On the campaign trail, President-elect Donald Trump pledged to "drain the swamp" — the capital’s pervasive influence industry that works the political system for its clients.
Yet after Trump’s shocking win last week, that "swamp" of lobbyists and consultants, once wary of the Republican outsider, is now welcoming Trump to Washington, D.C., offering policy advice, joining his transition team and promising support to a candidate who once was considered scandalous even in many GOP circles.
Trump’s win, coupled with Republicans keeping control of both the House and the Senate, could bust through on issues that are key to K Street clients but long lay dormant due to D.C. gridlock, such as tax reform, deregulation and other measures to free up America’s fossil fuels with new drilling and pipeline operations.
"It is good for corporate America. It is good for lobbyists," said Marc Lampkin, managing partner of the D.C. office of Brownstein Hyatt Farber Schreck. "In the last year, corporations had given up on Washington. Divided government hadn’t delivered much."
Lampkin, a Republican who described himself as an early Trump supporter, said the incoming president and Republican lawmakers will have license to do what they want when it comes to their agenda.
"It bodes well that they are going to look at a lot of issues that impede economic growth," Lampkin said.
Trump’s win upended much of the thinking in the influence industry, as many of its members believed Hillary Clinton, the Democrat, was set for a historic win as the country’s first woman president.
"One could reasonably conclude 95 percent of K Street thought Hillary was going to win. Some are still under their desks sucking their thumbs and in the fetal position. Others are ‘Ah, well, I got that one wrong,’ and are moving on," said Ken Kies, managing director of the Federal Policy Group and another Trump supporter.
There was much infighting among GOP lobbyists over whether to support Trump during the 2016 race. Several are now hoping those battles can be forgotten.
"There have been a lot of [Marco] Rubio and [Jeb] Bush people who had been actively trying to undermine Trump who are now trying to jump in," said one Republican lobbyist.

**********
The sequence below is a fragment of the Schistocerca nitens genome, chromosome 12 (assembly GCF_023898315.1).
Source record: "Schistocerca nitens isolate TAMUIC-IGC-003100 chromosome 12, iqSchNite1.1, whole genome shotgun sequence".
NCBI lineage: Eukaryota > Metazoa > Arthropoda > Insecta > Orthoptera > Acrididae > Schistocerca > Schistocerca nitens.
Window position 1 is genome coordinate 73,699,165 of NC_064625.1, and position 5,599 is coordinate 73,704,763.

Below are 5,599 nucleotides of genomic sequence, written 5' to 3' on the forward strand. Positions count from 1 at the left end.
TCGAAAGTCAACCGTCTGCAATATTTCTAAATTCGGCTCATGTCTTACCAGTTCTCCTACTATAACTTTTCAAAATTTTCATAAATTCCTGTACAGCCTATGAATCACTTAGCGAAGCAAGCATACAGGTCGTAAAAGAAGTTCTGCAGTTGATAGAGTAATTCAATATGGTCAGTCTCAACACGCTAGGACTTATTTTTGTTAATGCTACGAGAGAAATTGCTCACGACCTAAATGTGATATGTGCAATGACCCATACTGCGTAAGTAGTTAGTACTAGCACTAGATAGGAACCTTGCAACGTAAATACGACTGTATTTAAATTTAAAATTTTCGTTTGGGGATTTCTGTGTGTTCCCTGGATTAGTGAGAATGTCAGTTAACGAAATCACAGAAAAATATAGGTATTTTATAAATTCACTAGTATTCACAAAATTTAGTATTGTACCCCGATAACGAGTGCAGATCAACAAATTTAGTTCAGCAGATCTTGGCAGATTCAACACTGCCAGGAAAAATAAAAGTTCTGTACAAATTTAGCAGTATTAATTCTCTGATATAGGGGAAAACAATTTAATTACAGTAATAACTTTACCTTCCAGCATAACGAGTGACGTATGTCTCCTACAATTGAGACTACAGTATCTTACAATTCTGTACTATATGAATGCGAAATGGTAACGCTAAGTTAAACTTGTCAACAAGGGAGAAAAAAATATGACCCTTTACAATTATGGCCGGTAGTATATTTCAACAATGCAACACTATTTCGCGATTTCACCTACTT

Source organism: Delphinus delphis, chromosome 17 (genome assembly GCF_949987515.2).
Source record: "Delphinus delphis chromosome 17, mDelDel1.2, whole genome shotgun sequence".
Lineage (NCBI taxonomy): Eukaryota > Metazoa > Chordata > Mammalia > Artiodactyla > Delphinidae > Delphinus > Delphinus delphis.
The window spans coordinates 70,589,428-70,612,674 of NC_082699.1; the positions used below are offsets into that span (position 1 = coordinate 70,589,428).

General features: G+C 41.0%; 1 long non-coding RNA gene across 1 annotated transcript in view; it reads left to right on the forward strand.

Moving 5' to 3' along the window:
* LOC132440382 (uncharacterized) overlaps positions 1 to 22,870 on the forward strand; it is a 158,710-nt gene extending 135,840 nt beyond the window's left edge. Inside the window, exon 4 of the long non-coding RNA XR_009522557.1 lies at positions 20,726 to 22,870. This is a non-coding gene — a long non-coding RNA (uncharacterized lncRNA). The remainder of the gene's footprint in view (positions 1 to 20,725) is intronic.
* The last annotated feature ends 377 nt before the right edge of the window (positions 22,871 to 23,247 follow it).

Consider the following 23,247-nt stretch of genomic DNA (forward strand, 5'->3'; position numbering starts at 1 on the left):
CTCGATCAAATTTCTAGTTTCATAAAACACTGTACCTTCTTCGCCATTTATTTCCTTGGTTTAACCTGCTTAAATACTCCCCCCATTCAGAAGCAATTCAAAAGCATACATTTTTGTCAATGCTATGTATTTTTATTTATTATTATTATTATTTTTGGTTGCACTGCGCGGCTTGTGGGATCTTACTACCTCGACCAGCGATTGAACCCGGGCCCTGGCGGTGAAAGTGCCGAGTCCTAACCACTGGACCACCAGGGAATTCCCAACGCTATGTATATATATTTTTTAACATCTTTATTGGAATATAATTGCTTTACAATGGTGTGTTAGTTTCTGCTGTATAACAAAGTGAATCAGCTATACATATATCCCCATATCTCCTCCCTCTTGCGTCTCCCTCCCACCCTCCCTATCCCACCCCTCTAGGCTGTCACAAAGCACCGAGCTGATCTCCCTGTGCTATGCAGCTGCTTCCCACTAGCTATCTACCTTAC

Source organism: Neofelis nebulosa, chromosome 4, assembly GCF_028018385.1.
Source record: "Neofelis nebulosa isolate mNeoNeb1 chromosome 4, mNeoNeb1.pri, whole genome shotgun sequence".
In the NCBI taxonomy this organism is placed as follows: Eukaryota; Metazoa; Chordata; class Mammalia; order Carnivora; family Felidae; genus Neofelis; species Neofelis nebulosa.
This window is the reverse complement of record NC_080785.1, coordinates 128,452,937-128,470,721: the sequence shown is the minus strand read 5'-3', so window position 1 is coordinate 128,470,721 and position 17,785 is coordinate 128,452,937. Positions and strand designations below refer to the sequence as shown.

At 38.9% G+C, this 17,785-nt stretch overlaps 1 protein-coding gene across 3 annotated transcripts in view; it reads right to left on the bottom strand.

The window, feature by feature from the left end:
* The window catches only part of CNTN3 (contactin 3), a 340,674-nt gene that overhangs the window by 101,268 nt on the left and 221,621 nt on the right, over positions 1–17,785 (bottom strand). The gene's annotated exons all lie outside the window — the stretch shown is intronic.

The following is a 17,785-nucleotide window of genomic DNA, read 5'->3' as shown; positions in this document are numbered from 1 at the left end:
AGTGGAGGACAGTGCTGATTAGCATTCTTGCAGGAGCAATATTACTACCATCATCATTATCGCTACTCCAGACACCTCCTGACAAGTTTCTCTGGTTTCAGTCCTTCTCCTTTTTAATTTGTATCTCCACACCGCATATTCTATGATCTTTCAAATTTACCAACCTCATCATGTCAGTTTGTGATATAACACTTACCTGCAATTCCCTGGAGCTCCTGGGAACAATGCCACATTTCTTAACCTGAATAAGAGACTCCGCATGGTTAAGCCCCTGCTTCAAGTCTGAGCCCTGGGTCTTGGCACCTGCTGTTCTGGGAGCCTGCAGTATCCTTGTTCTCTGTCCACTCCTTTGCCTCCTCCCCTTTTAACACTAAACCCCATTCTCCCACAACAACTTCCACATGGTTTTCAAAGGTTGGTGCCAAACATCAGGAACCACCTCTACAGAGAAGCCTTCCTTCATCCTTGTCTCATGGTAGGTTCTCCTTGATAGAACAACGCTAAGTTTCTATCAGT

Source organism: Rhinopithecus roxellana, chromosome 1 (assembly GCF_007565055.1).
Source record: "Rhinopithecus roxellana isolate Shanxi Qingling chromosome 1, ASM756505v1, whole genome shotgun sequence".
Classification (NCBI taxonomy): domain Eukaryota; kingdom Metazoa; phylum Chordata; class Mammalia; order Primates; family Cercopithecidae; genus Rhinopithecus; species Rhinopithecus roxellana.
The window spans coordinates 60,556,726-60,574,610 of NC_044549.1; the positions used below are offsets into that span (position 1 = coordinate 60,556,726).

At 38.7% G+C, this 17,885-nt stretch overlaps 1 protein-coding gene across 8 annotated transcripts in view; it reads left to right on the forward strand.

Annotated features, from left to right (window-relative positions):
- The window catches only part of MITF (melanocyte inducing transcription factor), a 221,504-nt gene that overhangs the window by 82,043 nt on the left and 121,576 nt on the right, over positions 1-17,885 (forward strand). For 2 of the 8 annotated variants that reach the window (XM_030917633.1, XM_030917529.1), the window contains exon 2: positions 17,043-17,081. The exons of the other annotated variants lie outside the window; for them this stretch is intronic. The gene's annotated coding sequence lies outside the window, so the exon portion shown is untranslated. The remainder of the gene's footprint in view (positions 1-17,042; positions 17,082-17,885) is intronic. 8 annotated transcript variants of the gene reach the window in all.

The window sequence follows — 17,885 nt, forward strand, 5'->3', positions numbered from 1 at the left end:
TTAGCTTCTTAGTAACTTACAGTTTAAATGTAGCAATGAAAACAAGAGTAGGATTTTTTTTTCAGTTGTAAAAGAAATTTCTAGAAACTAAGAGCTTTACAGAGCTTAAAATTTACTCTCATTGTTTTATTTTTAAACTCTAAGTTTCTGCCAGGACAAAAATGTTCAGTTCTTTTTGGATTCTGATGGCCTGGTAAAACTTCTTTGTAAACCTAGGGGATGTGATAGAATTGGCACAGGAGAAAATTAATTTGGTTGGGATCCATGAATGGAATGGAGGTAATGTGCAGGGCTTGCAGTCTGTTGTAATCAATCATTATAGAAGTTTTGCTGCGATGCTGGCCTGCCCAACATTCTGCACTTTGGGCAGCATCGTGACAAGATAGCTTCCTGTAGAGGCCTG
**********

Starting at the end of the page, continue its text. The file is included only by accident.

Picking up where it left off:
Kies acknowledged those divisions, noting "on the Republican side, there is a sense of where you were during the election. Some were even rooting against the guy. Those people are suddenly acting like [Trump] is the best thing they ever met."
Trump’s victory has set lobbyists chasing for new connections to the incoming administration.
Former Rep. Mike Ferguson (R-N.J.), who leads the federal policy team at BakerHostetler, said "people who were well-positioned a week ago are not so well-positioned now. It is a little bit of the world turned upside down."
"It means the folks that have relationships with the president-elect, vice president-elect and the folks who are running the transition team are going to be well-positioned to help their clients to develop those relationships with who is running the administration," Ferguson said.
Despite that initial wariness on K Street, Trump’s operation was able to build inroads to some lobbyists earlier on in the campaign, and those connections have now taken root in his transition team.
Mike McKenna, president of MWR Strategies, is heading up Trump’s transition efforts for the Energy Department, while David Bernhardt, co-chairman of Brownstein Hyatt’s Natural Resources Department, is doing the same for Interior. Mike Catanzaro of CGCN Group also has taken on an energy policy role for the Trump transition team.
Other lobbyists are sprinkled throughout an organization chart for Trump’s transition that has been circulated throughout D.C. and disclosed by The New York Times and other media outlets.
Transition team meetings before the election had been held at BakerHostetler, according to invitations.
K Street’s growing influence in Trump’s transition has brought a backlash from ethics watchdogs, who argue it runs counter to his promises of cleaning up D.C.
"Rather than ‘drain the swamp,’ the Washington establishment is flooding it," said Meredith McGehee, chief of policy, programs and strategy at Issue One, a public interest group.
Nevertheless, Trump needs experts and advisers to fill out his White House and agencies starting in January. Lobbyists have the experience for those jobs, many experts agree.
"The reality sets in that when you get ready to staff up a new administration that you need to have people with experience. A lot of them are here," Kies said.